In 2005, I met Shekhinah Mountainwater one of the foremothers of the American Goddess movement. We lived just a few blocks from each other in the Seabright district of Santa Cruz, CA. We didn’t always agree on thealogy or thealagie as she spelled it to feminize Goddess studies even further. She did teach me to literally think outside of the box and it changed my life forever. We were in her apartment in the temple room. We sat among many draperies and pillows heavily perfumed with incense discussing shifting the current paradigm away from consumerism and rampant corporate greed toward a more nurturing society.
I said, “Sometimes I feel that people like you and I are swimming upstream. I’m not sure how to change things. Do we change the flow of water or get the other fish to swim in the other direction?”
“Neither one!” she proclaimed. “You get the fish in a circle!”
For years I had been in Pagan groups dancing in circles, meditating in circles, sitting and talking in circles but I hadn’t known a damn thing about circles. I was on a treadmill trying to find that perfect job, ignoring my health problems so I could have the big paying job. No one hires sick people. I was almost thirty. I was convinced I wasn’t succeeding because my husband and I were living with his parents, we were only working part time and we didn’t have kids.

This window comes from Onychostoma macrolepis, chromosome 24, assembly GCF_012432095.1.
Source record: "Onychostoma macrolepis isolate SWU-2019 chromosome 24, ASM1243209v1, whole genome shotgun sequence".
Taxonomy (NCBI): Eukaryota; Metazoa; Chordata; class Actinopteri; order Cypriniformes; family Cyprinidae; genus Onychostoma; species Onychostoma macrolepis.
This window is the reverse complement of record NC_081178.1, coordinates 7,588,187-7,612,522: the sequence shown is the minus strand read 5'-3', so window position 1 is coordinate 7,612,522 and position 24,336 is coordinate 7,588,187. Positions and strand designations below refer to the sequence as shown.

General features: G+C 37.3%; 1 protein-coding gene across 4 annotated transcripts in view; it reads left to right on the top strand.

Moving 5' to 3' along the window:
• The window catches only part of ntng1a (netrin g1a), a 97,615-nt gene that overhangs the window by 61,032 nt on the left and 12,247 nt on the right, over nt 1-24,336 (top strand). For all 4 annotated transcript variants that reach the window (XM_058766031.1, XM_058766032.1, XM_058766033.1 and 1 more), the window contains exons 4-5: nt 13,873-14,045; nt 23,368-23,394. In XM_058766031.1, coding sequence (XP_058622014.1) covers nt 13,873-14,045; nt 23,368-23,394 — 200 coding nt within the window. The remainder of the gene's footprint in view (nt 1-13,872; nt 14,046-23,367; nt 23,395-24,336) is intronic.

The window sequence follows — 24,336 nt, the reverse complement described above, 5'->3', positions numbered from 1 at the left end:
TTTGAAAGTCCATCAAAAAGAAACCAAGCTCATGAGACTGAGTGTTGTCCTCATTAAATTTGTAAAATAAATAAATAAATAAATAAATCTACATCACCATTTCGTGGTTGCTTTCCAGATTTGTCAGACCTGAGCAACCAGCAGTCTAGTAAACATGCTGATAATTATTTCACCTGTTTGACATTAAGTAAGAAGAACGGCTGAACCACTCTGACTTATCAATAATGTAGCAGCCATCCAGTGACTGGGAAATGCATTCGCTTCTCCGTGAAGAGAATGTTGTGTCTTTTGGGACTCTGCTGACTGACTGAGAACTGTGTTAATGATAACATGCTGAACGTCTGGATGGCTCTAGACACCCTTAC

There I was sitting speaking with her about changing the current paradigm and I was “squared” into my own. Oh, I didn’t realize it then and now I see why she was cranky with me at times. Shekhinah encouraged me to think in circles by making moon based planners “Moonwheels” with thirteen months, create symbols on round cards, and embrace odd numbers.
My life didn’t dramatically change overnight. It’s more like she made a crack and some tiny fraction of the Cosmic Spiral seeped in. I filled to exploding and didn’t properly care for myself. I pushed myself to work with a long commute, co-lead a magic organization, and taught students all while living in faery or fairy land, also known as Bonny Doon. Eventually I cracked and went on medical leave. My husband and I returned to Missouri to be closer to my family.
Today, I’m many steps closer to fully occupying my mind, body, and soul. What started out as an internet meme to make fun of all the Occupy posts on Reddit.com has become a call for conscious living, “Occupy All the Things”.
Kit O’Connell wrote a great article “3 Reasons the Disabled Support Occupy Wall Street” His reasons are mine as well.
1. “Capitalism has failed the disabled. The contributions of the disabled are patronized, marginalized, or discredited in our society.”